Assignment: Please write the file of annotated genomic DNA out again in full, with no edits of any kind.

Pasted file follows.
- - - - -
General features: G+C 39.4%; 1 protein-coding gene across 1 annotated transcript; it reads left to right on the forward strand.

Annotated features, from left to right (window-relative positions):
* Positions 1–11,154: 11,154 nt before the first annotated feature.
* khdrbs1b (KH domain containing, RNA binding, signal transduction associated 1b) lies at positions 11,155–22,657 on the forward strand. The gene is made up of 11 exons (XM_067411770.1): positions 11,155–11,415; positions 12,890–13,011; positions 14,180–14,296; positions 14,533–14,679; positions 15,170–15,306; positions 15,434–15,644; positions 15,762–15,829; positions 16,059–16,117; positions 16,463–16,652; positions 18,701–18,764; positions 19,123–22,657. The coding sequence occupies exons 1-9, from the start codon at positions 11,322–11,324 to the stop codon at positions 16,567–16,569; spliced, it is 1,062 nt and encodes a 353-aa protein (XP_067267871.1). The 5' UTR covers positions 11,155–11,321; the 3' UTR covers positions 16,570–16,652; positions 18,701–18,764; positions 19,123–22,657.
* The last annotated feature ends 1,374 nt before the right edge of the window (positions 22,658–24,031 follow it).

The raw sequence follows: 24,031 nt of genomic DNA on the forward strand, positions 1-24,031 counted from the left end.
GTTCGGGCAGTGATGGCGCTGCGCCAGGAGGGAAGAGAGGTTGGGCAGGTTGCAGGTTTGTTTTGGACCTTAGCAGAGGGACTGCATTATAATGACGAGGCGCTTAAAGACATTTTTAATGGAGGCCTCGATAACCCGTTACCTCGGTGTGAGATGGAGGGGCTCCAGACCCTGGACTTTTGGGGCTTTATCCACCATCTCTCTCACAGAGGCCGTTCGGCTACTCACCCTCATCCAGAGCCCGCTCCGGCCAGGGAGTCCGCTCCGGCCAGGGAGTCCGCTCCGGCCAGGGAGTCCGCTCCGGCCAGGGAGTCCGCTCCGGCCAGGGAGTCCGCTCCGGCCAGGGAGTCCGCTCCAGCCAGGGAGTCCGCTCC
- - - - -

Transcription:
General features: G+C 39.4%; 1 protein-coding gene across 1 annotated transcript; it reads left to right on the forward strand.

Annotated features, from left to right (window-relative positions):
* Positions 1–11,154: 11,154 nt before the first annotated feature.
* khdrbs1b (KH domain containing, RNA binding, signal transduction associated 1b) lies at positions 11,155–22,657 on the forward strand. The gene is made up of 11 exons (XM_067411770.1): positions 11,155–11,415; positions 12,890–13,011; positions 14,180–14,296; positions 14,533–14,679; positions 15,170–15,306; positions 15,434–15,644; positions 15,762–15,829; positions 16,059–16,117; positions 16,463–16,652; positions 18,701–18,764; positions 19,123–22,657. The coding sequence occupies exons 1-9, from the start codon at positions 11,322–11,324 to the stop codon at positions 16,567–16,569; spliced, it is 1,062 nt and encodes a 353-aa protein (XP_067267871.1). The 5' UTR covers positions 11,155–11,321; the 3' UTR covers positions 16,570–16,652; positions 18,701–18,764; positions 19,123–22,657.
* The last annotated feature ends 1,374 nt before the right edge of the window (positions 22,658–24,031 follow it).

The raw sequence follows: 24,031 nt of genomic DNA on the forward strand, positions 1-24,031 counted from the left end.
GTTCGGGCAGTGATGGCGCTGCGCCAGGAGGGAAGAGAGGTTGGGCAGGTTGCAGGTTTGTTTTGGACCTTAGCAGAGGGACTGCATTATAATGACGAGGCGCTTAAAGACATTTTTAATGGAGGCCTCGATAACCCGTTACCTCGGTGTGAGATGGAGGGGCTCCAGACCCTGGACTTTTGGGGCTTTATCCACCATCTCTCTCACAGAGGCCGTTCGGCTACTCACCCTCATCCAGAGCCCGCTCCGGCCAGGGAGTCCGCTCCGGCCAGGGAGTCCGCTCCGGCCAGGGAGTCCGCTCCGGCCAGGGAGTCCGCTCCGGCCAGGGAGTCCGCTCCGGCCAGGGAGTCCGCTCCAGCCAGGGAGTCCGCTCC